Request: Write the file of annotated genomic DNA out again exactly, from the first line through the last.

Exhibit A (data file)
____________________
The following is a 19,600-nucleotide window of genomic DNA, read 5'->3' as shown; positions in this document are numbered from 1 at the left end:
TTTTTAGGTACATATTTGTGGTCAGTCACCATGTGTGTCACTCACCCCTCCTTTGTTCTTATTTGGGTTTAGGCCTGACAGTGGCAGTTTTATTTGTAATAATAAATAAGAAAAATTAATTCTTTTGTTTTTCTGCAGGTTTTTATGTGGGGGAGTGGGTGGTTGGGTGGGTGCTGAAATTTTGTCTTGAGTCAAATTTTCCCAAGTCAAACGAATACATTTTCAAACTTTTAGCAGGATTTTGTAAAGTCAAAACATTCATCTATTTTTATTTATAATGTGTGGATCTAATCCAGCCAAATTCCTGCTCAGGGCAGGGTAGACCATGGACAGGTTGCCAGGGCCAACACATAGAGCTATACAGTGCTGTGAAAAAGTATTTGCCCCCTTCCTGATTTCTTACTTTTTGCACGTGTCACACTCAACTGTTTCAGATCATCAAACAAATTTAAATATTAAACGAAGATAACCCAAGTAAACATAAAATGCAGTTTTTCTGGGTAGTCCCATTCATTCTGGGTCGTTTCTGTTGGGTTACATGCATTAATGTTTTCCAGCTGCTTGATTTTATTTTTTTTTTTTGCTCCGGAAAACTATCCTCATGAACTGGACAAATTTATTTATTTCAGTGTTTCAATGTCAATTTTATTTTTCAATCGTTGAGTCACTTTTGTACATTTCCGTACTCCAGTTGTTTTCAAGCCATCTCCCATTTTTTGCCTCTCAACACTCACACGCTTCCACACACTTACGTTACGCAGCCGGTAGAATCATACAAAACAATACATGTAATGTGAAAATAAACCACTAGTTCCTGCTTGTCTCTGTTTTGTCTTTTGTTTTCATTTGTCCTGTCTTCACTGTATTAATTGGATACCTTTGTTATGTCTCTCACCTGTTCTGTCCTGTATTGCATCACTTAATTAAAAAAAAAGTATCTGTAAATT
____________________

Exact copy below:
The following is a 19,600-nucleotide window of genomic DNA, read 5'->3' as shown; positions in this document are numbered from 1 at the left end:
TTTTTAGGTACATATTTGTGGTCAGTCACCATGTGTGTCACTCACCCCTCCTTTGTTCTTATTTGGGTTTAGGCCTGACAGTGGCAGTTTTATTTGTAATAATAAATAAGAAAAATTAATTCTTTTGTTTTTCTGCAGGTTTTTATGTGGGGGAGTGGGTGGTTGGGTGGGTGCTGAAATTTTGTCTTGAGTCAAATTTTCCCAAGTCAAACGAATACATTTTCAAACTTTTAGCAGGATTTTGTAAAGTCAAAACATTCATCTATTTTTATTTATAATGTGTGGATCTAATCCAGCCAAATTCCTGCTCAGGGCAGGGTAGACCATGGACAGGTTGCCAGGGCCAACACATAGAGCTATACAGTGCTGTGAAAAAGTATTTGCCCCCTTCCTGATTTCTTACTTTTTGCACGTGTCACACTCAACTGTTTCAGATCATCAAACAAATTTAAATATTAAACGAAGATAACCCAAGTAAACATAAAATGCAGTTTTTCTGGGTAGTCCCATTCATTCTGGGTCGTTTCTGTTGGGTTACATGCATTAATGTTTTCCAGCTGCTTGATTTTATTTTTTTTTTTTGCTCCGGAAAACTATCCTCATGAACTGGACAAATTTATTTATTTCAGTGTTTCAATGTCAATTTTATTTTTCAATCGTTGAGTCACTTTTGTACATTTCCGTACTCCAGTTGTTTTCAAGCCATCTCCCATTTTTTGCCTCTCAACACTCACACGCTTCCACACACTTACGTTACGCAGCCGGTAGAATCATACAAAACAATACATGTAATGTGAAAATAAACCACTAGTTCCTGCTTGTCTCTGTTTTGTCTTTTGTTTTCATTTGTCCTGTCTTCACTGTATTAATTGGATACCTTTGTTATGTCTCTCACCTGTTCTGTCCTGTATTGCATCACTTAATTAAAAAAAAAGTATCTGTAAATT